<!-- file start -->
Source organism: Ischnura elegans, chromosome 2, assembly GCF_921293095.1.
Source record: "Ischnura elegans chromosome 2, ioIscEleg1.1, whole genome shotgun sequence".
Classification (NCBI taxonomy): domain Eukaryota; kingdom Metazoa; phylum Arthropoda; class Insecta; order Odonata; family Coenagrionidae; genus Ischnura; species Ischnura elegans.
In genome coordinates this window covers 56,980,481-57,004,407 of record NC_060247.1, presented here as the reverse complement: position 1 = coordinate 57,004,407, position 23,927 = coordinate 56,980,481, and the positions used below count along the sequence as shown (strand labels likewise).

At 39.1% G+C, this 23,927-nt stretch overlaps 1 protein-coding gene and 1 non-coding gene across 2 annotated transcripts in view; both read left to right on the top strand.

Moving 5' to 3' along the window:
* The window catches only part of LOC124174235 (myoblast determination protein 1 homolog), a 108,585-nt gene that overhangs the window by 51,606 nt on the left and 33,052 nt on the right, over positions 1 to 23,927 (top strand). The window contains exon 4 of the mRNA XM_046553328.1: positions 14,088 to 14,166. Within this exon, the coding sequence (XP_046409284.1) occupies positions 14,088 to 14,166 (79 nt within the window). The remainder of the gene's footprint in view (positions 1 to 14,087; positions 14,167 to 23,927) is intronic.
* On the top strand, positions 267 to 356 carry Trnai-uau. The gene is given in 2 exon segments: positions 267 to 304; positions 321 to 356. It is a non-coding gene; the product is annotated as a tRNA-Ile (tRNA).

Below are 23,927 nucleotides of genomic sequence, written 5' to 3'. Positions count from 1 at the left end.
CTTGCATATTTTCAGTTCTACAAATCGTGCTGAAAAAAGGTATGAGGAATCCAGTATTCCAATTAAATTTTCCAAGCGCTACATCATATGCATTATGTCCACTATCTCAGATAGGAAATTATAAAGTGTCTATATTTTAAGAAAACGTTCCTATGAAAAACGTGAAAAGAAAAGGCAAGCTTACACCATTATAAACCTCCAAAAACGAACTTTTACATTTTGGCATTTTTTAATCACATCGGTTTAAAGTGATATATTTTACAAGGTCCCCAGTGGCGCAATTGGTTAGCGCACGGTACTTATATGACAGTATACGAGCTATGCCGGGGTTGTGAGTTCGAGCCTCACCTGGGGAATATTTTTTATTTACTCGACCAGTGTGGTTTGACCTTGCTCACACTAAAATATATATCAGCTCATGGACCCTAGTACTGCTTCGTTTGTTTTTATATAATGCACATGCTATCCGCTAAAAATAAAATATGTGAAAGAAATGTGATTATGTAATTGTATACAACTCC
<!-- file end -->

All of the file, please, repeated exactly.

Source organism: Ischnura elegans, chromosome 2, assembly GCF_921293095.1.
Source record: "Ischnura elegans chromosome 2, ioIscEleg1.1, whole genome shotgun sequence".
Classification (NCBI taxonomy): domain Eukaryota; kingdom Metazoa; phylum Arthropoda; class Insecta; order Odonata; family Coenagrionidae; genus Ischnura; species Ischnura elegans.
In genome coordinates this window covers 56,980,481-57,004,407 of record NC_060247.1, presented here as the reverse complement: position 1 = coordinate 57,004,407, position 23,927 = coordinate 56,980,481, and the positions used below count along the sequence as shown (strand labels likewise).

At 39.1% G+C, this 23,927-nt stretch overlaps 1 protein-coding gene and 1 non-coding gene across 2 annotated transcripts in view; both read left to right on the top strand.

Moving 5' to 3' along the window:
* The window catches only part of LOC124174235 (myoblast determination protein 1 homolog), a 108,585-nt gene that overhangs the window by 51,606 nt on the left and 33,052 nt on the right, over positions 1 to 23,927 (top strand). The window contains exon 4 of the mRNA XM_046553328.1: positions 14,088 to 14,166. Within this exon, the coding sequence (XP_046409284.1) occupies positions 14,088 to 14,166 (79 nt within the window). The remainder of the gene's footprint in view (positions 1 to 14,087; positions 14,167 to 23,927) is intronic.
* On the top strand, positions 267 to 356 carry Trnai-uau. The gene is given in 2 exon segments: positions 267 to 304; positions 321 to 356. It is a non-coding gene; the product is annotated as a tRNA-Ile (tRNA).

Below are 23,927 nucleotides of genomic sequence, written 5' to 3'. Positions count from 1 at the left end.
CTTGCATATTTTCAGTTCTACAAATCGTGCTGAAAAAAGGTATGAGGAATCCAGTATTCCAATTAAATTTTCCAAGCGCTACATCATATGCATTATGTCCACTATCTCAGATAGGAAATTATAAAGTGTCTATATTTTAAGAAAACGTTCCTATGAAAAACGTGAAAAGAAAAGGCAAGCTTACACCATTATAAACCTCCAAAAACGAACTTTTACATTTTGGCATTTTTTAATCACATCGGTTTAAAGTGATATATTTTACAAGGTCCCCAGTGGCGCAATTGGTTAGCGCACGGTACTTATATGACAGTATACGAGCTATGCCGGGGTTGTGAGTTCGAGCCTCACCTGGGGAATATTTTTTATTTACTCGACCAGTGTGGTTTGACCTTGCTCACACTAAAATATATATCAGCTCATGGACCCTAGTACTGCTTCGTTTGTTTTTATATAATGCACATGCTATCCGCTAAAAATAAAATATGTGAAAGAAATGTGATTATGTAATTGTATACAACTCC